Boosting Your Club’s Brand Through Events
- September 3, 2019
- Business Planning, Insight, Latest News, Membership, Operations, Private Clubs, SI Insights, Strategic Planning, Strategy, Success
Sustaining a lively events calendar can be challenging – on a practical level, operational level and commercial level. However, even though they may not always pay their way, they are fundamentally important to conveying what your club is, and what it represents. GGA’s Linda Dillenbeck explains why.
Beyond access to an enjoyable round of golf, people join golf and country clubs to socialize with each other and participate in unique experiences. To many, the social aspect of country club life is even more important than the golf, particularly when only one member of the household is an avid player. Whether it is a member/guest golf event, wine tasting dinner, holiday celebration or speaker series, events will build relationships and friendships within the membership that will increase the sense of community throughout the club.
Equally important is the fact that well-planned and thoughtful events will provide the Club the opportunity to enhance its reputation and standing among members. One of the best things that can happen after an event is to have participants telling their friends about the incredible experience, which creates a desire to be part of that experience.
Anyone who has planned an event understands that success doesn’t happen by accident. Rather it requires a combination of creativity, organizational skills, cooperation and, most importantly, a keen attention to detail.
Present Your Brand in a Creative and Consistent Manner
The type of events to include on your club’s social calendar should reflect “who you are” as a Club, but that doesn’t mean they can’t be fun and have a creative theme that sets your event apart from the myriad of options available to private club members.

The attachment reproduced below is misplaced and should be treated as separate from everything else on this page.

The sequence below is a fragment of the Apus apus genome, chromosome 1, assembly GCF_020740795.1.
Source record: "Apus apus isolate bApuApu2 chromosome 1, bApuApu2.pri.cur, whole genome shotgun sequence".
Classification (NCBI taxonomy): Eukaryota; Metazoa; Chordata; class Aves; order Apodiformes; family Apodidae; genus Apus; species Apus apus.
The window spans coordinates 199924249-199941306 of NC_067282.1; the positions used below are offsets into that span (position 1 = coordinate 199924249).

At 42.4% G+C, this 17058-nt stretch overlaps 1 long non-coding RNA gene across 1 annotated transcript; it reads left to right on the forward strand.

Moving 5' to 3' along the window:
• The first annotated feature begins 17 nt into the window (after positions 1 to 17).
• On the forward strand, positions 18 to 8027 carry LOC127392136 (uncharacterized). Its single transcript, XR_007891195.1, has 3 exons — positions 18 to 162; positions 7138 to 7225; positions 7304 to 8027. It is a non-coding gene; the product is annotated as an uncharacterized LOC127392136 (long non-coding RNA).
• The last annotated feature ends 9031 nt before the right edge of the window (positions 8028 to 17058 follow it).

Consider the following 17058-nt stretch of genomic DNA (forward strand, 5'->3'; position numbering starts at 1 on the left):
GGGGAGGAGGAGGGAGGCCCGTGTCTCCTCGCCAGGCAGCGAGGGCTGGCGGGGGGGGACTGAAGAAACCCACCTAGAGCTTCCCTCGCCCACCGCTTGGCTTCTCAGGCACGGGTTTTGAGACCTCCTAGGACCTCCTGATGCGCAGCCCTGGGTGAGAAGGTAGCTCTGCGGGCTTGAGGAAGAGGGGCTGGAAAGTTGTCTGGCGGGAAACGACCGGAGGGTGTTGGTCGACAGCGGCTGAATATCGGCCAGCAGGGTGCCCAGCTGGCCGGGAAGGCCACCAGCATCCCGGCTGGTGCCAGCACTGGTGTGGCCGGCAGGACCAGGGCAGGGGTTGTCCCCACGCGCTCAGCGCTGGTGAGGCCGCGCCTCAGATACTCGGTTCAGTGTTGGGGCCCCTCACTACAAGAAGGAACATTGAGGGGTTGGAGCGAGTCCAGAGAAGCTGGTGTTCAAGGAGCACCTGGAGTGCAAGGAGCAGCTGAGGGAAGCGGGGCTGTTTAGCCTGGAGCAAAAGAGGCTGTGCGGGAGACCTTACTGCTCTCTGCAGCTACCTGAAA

Creativity does not have to mean expensive. As a private club member I recently spoke with told me, “My favorite event is the Show Up and Shut Up Halloween tournament.
“Everyone comes dressed in costume and on two holes you hit your drive wearing a pumpkin on your head. It’s so different from so many other events in which I play and provides an entire day of fun and entertainment for my guests.”
While a Show Up and Shut Up event might not be in keeping with your brand image, that should not discourage your creativity in developing themes and memorable touches more in keeping with your brand. This might be a badge of honor tee gift (think beyond shirts, hats and golf equipment), a surprise egg with a special present in the annual Easter celebration or a wine not available to the general public presented by the winemaker during a special dinner. Your goal should be to think different, because when you do, your brand and club will become known for its must-attend events.
The Devil is in the Detail
Small details can have a big impact. They can be the difference between a good event and a great event, between memorable and forgettable, or the difference between clearly communicating who you are and being vague and predictable.
Are all names spelled properly on place cards? Are the pins set in spots that will allow for a quick pace of play? Is there an adequate quantity of the proper wine glasses for the tasting? Can your team identify all members by name? Is there adequate signage to direct guests to the proper place within the club? All of these questions and more should be asked and answered before event day.
Events Create Content
Another benefit of a robust event schedule is that is provides fresh content for your club newsletter, social channels and website. To capture the content, a staff member should be assigned the task of taking photos, not only of the members and guests, but of the special details. For example, the place setting for a wine dinner, the line-up of carts or the baskets of treats to be given out during a Halloween event. Pictures are a very effective way to tell your event story so create a wish list of the images you want and need, and take plenty.
To encourage participants active on social media to post about their experience create a hashtag of your event name and include it on invitations, golf carts and tables. This will help to expand your story across all social platforms.
When appropriate, it is beneficial to consider inviting a prominent member of the media to participate in your event. For example, the food writer might be invited to a wine tasting dinner or the business editor could be invited to a speaker series session featuring a noteworthy presenter.
Successful events don’t happen by accident. They require a lot of hard work. But when done properly, events will provide members and their guests with experiences they can’t get anywhere else. When that happens, your brand becomes the talk of the town – and that will deliver prospects to your door.